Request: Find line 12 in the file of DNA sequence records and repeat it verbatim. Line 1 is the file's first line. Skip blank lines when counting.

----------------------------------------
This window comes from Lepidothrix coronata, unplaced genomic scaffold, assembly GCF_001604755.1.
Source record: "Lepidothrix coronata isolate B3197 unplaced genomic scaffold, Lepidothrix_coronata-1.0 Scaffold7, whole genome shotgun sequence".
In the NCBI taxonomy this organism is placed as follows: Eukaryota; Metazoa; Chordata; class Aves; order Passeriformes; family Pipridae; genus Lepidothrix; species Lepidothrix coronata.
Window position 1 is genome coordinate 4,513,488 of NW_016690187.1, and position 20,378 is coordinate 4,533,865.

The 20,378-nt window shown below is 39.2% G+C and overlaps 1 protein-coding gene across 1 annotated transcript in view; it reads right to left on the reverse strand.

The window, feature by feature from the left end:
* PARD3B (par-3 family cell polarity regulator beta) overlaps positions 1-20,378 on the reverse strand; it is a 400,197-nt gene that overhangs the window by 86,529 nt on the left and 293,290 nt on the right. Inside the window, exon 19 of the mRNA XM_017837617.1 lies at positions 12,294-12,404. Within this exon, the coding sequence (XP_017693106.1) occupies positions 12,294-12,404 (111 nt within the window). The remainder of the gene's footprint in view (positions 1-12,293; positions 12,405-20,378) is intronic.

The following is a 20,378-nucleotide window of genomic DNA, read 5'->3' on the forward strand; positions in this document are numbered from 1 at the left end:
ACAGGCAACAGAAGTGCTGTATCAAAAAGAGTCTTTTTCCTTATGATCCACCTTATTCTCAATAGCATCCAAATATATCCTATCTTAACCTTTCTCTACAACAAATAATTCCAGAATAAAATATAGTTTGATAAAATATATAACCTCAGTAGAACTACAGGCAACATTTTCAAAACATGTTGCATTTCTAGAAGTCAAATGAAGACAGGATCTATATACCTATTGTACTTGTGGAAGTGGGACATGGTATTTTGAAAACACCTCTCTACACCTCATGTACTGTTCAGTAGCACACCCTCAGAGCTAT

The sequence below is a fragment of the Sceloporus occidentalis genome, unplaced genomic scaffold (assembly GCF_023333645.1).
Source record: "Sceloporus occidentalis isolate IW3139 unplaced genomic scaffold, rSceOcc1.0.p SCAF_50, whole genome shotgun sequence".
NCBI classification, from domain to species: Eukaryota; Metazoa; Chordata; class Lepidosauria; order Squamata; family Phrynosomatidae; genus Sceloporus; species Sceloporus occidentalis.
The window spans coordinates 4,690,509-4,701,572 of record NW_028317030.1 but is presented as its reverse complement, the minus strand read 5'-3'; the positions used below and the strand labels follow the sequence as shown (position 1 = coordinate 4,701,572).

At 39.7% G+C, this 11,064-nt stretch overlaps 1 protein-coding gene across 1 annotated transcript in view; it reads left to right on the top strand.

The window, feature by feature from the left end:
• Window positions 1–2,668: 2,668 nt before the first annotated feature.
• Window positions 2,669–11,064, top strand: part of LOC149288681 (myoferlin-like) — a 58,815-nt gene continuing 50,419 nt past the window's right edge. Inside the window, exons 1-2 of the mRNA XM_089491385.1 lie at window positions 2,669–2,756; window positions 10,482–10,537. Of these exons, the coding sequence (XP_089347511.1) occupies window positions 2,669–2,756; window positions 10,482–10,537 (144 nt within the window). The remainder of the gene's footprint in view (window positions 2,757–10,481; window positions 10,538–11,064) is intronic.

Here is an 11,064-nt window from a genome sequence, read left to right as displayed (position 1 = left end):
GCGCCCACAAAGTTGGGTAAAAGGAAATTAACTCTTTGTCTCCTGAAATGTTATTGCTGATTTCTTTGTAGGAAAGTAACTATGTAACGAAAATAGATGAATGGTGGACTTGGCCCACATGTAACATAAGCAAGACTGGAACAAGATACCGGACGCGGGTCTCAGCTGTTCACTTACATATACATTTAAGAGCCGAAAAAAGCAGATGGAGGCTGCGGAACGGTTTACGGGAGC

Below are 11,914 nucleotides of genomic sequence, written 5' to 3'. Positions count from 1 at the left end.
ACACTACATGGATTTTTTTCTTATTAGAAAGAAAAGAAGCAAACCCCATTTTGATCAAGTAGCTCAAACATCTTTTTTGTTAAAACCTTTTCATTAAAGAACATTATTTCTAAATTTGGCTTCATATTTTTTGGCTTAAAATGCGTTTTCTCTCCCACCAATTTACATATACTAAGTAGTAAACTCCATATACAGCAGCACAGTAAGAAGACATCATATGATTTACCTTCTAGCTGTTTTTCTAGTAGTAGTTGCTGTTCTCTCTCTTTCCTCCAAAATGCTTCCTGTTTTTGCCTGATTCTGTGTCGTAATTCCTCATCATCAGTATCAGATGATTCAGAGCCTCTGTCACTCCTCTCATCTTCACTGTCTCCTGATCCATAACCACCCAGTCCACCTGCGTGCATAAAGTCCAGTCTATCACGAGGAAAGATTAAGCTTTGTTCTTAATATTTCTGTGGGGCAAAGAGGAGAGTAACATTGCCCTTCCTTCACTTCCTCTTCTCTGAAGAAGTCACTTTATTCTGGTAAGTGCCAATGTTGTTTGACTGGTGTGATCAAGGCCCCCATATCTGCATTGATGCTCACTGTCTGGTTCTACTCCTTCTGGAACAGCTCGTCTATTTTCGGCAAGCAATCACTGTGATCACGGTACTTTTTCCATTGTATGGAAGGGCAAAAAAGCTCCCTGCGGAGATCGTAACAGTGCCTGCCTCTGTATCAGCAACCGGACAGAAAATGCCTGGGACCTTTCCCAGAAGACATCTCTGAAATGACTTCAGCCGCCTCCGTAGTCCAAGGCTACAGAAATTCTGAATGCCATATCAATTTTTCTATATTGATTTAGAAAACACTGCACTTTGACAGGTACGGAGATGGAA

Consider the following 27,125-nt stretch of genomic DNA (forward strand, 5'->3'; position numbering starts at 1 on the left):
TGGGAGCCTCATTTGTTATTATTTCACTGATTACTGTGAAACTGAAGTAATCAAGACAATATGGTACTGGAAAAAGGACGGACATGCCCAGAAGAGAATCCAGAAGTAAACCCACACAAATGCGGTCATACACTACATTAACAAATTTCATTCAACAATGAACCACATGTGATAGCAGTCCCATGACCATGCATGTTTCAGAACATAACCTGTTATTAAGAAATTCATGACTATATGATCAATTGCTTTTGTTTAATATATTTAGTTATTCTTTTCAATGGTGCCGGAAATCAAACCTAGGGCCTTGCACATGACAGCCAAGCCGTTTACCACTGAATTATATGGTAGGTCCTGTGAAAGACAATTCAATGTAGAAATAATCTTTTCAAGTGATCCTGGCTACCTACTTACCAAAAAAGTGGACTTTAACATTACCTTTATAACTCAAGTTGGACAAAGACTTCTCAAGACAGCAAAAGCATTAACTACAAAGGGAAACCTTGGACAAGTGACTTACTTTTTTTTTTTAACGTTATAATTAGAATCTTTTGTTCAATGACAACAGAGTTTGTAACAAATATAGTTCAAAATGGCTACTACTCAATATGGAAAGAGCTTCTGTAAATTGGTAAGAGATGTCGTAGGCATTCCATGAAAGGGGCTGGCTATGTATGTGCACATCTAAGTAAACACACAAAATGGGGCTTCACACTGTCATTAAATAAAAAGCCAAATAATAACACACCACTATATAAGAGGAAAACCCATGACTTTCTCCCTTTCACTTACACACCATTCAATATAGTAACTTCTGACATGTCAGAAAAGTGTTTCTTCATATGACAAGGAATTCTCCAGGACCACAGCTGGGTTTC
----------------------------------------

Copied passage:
NCBI classification, from domain to species: Eukaryota; Metazoa; Chordata; class Lepidosauria; order Squamata; family Phrynosomatidae; genus Sceloporus; species Sceloporus occidentalis.